Still referring to
While an embodiment is shown in which signal traces are provided around the periphery and Vcc and Vss traces are provided at the die core, the subject matter is equally applicable to embodiments where signal traces occur other than at the periphery, and to embodiments where Vcc and Vss traces are provided anywhere on the die.
Further, the present subject matter is not to be construed as limited to use in C4 packages, and it can be used with any other type of IC package where the herein-described features of the present subject matter provide an advantage.
In one embodiment, organic portion 80 comprises a plurality of organic layers 81-83. Organic portion 80 provides a suitable medium for routing and fanning-out, if desired, conductive traces for I/O signals and/or for power supply potentials such as Vcc and Vss. For example, a signal conductor (not shown) on die 60 can be coupled to solder ball 62, which in turn is coupled to land 101, signal via 103, conductive segment 105, signal via 107, and land 109. Likewise, signal vias 111 and 113 extend from signal conductors on die 60 through appropriate conductive paths to their own respective lands 109 on the bottom surface of substrate 50. In similar fashion, signal vias on the right-hand side of die 60 (as viewed in
Lands 109, 147, and 157 on the bottom surface of substrate 50 can be coupled through suitable connectors (not shown), such as solder balls, to corresponding nodes or lands 201, 203, and 205 of a substrate 200 that is subjacent to substrate 50. The subjacent substrate 200 can be similar or identical to substrate 50, or it can be a printed circuit board (PCB) or card, or other type of substrate.
The pitch of various conductors, whether signal or power supply conductors, can optionally be increased, if desired, within the organic portion 80 from a relatively close die bump pitch on the upper surface of substrate 50 to a greater pitch of the signal and/or power supply lands on the bottom surface of substrate 50. Fan-out of signal conductors can aid in decreasing undesirable I/O capacitive coupling between signal conductors, particularly if they run through relatively thick embedded capacitors in ceramic portion 90 comprising relatively thick ceramic ply. However, fan-out of the signal conductors may not be necessary if they run through relatively thin embedded capacitors comprising only a few layers of thin, high Dk ceramic sheets (e.g. 10 microns or less) and/or of high Dk thin film (e.g. 1 micron or less).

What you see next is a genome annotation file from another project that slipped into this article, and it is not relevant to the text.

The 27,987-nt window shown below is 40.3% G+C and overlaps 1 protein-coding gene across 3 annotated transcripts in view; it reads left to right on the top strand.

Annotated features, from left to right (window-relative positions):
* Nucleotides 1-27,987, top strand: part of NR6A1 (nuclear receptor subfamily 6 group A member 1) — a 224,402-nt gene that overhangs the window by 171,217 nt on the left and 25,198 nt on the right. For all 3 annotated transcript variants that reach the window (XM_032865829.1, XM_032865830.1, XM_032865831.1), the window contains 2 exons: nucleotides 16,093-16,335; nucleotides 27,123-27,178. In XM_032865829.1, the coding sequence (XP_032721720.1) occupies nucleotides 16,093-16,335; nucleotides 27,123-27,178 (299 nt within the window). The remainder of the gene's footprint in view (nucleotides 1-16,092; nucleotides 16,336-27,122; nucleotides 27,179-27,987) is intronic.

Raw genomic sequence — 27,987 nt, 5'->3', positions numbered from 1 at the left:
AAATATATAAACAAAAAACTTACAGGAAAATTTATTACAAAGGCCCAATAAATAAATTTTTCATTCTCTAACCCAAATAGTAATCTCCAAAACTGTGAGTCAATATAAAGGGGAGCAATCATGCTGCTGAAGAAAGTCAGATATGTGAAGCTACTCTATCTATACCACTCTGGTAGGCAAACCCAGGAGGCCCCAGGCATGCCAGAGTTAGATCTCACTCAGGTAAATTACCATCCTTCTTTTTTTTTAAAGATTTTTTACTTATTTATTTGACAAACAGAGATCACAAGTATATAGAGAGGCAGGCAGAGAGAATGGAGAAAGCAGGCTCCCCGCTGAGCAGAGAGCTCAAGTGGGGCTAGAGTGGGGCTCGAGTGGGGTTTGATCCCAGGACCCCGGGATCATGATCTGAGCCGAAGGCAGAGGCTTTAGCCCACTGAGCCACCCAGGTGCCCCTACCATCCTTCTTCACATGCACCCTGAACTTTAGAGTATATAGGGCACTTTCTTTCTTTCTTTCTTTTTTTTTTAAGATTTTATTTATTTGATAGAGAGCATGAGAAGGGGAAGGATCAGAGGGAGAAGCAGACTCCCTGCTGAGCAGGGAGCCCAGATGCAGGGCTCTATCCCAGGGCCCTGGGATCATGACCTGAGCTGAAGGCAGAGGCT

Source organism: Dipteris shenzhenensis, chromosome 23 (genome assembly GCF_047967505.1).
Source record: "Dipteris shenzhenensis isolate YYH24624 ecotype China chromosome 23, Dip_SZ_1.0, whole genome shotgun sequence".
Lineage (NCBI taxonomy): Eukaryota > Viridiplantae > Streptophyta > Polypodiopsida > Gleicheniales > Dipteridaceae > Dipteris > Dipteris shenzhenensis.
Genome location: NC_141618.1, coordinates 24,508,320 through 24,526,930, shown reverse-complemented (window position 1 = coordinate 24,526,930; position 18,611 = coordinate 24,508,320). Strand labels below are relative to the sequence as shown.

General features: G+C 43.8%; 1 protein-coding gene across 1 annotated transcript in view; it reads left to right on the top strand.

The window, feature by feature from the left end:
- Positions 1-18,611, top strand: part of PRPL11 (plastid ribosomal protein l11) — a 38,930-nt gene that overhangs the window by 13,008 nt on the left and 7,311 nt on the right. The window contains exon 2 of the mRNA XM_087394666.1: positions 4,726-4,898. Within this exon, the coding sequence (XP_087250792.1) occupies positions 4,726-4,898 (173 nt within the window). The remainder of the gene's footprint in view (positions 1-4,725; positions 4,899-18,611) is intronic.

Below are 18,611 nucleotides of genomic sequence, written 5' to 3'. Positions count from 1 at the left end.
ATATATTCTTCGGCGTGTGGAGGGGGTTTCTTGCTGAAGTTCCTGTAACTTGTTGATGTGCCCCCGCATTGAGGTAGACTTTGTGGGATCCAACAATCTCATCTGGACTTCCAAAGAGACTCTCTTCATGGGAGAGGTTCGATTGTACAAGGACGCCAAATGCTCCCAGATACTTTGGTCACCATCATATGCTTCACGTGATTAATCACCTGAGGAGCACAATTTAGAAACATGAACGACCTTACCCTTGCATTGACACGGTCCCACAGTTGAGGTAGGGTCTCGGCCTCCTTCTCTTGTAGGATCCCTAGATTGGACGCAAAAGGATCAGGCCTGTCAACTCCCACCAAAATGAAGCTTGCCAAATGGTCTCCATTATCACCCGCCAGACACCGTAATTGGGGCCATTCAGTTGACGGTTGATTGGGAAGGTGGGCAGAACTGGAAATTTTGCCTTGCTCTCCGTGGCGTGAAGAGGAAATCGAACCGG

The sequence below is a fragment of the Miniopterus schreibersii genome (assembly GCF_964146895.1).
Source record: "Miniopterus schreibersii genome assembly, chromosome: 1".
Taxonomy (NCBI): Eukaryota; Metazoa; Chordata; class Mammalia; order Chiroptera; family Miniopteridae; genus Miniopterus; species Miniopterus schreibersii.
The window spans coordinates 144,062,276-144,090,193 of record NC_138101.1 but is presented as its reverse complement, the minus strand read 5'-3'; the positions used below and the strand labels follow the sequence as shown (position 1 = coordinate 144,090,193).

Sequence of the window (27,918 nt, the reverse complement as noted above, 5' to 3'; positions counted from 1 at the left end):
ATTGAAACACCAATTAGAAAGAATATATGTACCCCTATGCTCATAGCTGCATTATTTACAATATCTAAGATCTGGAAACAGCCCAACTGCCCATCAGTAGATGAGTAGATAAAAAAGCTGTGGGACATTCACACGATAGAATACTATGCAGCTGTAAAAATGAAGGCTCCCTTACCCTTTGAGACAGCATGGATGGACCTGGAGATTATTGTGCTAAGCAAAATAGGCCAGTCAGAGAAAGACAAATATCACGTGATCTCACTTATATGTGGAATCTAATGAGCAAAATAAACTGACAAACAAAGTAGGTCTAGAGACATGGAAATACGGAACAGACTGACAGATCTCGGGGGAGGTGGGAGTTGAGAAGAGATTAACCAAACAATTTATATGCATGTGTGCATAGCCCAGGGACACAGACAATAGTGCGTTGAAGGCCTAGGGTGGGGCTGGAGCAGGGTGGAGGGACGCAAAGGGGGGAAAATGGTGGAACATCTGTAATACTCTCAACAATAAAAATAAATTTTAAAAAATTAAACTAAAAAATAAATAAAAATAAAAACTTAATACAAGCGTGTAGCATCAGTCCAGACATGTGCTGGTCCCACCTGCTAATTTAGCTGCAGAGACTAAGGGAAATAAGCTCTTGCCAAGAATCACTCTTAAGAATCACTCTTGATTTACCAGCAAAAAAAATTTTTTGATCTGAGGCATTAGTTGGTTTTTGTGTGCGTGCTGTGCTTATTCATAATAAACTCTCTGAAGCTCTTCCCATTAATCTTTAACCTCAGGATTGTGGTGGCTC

Ceramic portion 90, in one embodiment, comprises a plurality of ceramic layers 91-95. Embedded within ceramic layers 91-95, a single capacitor is illustrated, for the sake of simplicity of illustration and description, which includes a first pair of connected plates 141 at Vcc potential and a second pair of connected plates 151 at Vss potential. Between the plates 141 and 151 is an insulating layer of a high permittivity material.
Ceramic portion 90 provides a suitable medium for providing one or more high value capacitors having first and second terminals that are coupled to Vcc and Vss conductors, respectively, in the core of die 60. For example, a Vcc conductor (not shown) on die 60 can be coupled to each solder ball 64. Each of solder balls 64 is coupled to a land 147 on the bottom surface of substrate 50 by a circuit that includes land 121, Vcc via 115, conductive plates 141 joined by via 143, and Vcc via 145. Likewise, a Vss conductor (not shown) on die 60 can be coupled to each solder ball 66. Each of solder balls 66 is coupled to a land 157 on the bottom surface of substrate 50 by a circuit that includes land 125, Vss via 116, conductive plates 151 joined by via 153, and Vss via 155.